Michael Hay, Princeton University

Photo of Michael Hay

Fusion reactions that release most of their energy in charged particles are desirable for power applications. In particular, if the number of energetic neutrons produced is small, the facility can be designed with less expensive shielding and with fewer material constraints. Likewise, direct conversion of charged-particle energy could offer such a power plant much greater efficiency than a thermal cycle.

The proton-boron reaction is ideal due to the low incidence of neutron-generating side reactions and the reactants’ natural abundance. However, an optically thin proton-boron plasma loses more energy via bremsstrahlung radiation than it gains from fusion reactions. Due to the high temperatures required for efficient burn, the enormous areal density required by an optically thick plasma is prohibitive. Past work has focused on mitigating the bremsstrahlung, considering Fermi degenerate plasmas or those with large magnetic fields embedded within.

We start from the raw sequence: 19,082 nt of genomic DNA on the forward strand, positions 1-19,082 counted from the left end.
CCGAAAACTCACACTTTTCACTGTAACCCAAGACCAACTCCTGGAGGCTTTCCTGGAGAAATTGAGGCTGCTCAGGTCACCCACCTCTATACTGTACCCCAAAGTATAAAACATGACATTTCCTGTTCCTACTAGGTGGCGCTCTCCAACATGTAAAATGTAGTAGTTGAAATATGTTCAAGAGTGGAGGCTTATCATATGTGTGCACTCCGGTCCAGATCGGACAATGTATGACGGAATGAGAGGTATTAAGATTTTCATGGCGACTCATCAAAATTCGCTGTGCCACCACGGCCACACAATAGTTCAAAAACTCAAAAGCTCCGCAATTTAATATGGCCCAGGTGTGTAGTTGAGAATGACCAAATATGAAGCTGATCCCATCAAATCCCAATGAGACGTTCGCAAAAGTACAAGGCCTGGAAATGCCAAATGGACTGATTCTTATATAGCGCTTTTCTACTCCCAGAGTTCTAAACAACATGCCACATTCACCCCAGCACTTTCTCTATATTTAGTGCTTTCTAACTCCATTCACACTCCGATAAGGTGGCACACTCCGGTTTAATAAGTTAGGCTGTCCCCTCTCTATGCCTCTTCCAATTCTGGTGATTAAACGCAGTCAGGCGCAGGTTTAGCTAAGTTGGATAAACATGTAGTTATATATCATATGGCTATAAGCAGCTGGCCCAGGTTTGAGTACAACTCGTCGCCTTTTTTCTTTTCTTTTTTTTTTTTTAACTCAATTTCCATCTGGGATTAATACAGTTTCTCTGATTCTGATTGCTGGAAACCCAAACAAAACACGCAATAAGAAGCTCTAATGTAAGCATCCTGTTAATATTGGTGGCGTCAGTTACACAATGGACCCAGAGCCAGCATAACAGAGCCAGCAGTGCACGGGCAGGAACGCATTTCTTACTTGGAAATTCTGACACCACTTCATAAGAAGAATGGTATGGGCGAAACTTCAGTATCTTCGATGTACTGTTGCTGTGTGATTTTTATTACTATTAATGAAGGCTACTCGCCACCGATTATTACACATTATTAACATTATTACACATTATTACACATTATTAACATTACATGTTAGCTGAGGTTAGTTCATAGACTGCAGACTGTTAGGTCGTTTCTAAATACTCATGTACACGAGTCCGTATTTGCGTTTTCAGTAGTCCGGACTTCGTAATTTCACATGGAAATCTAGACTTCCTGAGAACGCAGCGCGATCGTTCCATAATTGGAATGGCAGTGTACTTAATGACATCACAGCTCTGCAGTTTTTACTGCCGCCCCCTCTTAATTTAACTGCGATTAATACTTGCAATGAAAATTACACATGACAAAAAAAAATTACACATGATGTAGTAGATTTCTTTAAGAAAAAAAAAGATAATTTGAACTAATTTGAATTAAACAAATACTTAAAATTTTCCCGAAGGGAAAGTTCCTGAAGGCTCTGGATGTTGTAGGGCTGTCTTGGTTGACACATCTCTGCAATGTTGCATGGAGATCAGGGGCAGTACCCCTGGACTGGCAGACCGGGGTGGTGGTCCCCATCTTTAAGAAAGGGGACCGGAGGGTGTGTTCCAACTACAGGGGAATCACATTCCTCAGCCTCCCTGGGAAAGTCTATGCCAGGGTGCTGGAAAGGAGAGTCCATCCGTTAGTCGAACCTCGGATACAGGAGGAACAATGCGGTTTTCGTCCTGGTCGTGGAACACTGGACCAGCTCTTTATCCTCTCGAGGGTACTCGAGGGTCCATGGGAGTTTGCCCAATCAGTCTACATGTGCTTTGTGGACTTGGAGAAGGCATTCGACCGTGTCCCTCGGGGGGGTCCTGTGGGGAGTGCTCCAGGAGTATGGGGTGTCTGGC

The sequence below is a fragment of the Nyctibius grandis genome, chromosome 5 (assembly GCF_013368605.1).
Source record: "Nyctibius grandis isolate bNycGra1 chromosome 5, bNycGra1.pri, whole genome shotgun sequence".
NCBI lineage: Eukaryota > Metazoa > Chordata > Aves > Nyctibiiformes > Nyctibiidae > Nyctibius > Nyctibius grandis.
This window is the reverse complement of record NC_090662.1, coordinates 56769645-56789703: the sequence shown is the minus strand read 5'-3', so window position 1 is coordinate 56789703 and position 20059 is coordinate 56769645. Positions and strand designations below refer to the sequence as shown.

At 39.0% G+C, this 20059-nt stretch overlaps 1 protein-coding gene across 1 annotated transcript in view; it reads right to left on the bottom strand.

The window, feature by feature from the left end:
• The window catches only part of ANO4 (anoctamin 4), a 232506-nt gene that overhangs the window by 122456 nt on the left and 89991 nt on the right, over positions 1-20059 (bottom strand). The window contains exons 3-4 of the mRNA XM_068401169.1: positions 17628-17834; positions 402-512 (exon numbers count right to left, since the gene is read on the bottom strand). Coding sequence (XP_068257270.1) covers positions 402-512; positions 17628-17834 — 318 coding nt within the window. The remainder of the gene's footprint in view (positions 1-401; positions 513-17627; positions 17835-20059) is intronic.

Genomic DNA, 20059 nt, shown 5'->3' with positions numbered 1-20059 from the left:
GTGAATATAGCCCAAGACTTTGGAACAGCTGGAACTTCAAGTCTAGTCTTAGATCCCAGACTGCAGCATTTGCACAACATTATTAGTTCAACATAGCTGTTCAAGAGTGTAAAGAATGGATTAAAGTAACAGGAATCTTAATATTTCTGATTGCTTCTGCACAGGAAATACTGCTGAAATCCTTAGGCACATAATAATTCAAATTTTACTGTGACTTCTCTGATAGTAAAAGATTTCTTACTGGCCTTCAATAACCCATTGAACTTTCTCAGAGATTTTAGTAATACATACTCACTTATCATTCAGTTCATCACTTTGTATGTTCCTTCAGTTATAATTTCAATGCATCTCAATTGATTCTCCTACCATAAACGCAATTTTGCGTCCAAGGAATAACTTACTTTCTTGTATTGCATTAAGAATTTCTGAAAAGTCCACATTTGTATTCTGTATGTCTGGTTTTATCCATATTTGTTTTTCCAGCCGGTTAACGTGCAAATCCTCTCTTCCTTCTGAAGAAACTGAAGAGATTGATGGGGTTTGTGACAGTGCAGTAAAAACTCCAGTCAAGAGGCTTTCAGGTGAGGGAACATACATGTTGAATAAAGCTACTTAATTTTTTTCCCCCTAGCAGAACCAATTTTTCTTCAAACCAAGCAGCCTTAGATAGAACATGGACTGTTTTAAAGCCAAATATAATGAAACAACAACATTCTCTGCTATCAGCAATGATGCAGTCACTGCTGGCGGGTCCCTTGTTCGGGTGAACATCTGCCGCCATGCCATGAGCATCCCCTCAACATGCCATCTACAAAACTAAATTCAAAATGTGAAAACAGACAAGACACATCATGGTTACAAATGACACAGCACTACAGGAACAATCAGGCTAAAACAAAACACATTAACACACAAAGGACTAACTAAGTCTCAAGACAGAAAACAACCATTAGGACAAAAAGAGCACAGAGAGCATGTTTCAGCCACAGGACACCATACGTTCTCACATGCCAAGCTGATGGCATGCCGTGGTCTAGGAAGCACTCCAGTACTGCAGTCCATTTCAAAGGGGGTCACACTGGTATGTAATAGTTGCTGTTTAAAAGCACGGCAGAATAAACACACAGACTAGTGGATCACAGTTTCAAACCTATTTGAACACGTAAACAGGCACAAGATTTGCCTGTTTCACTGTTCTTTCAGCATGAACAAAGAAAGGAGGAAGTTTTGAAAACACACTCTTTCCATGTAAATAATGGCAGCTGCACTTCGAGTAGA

Instead, we consider ways of increasing the fusion power above the Maxwellian baseline. Using the fusion alpha particle energy to heat specific parts of the proton velocity distribution is one such approach. Rather than slightly increasing the temperature of the thermal ions, waves could channel the alpha energy to protons near the cross-section maximum in energy, resulting in a substantial reactivity gain. Sufficient improvement in the fusion power, coupled with a reduction in bremsstrahlung, could make proton-boron reactors viable.

Abstract Author(s): Michael J. Hay, Nathaniel J. Fisch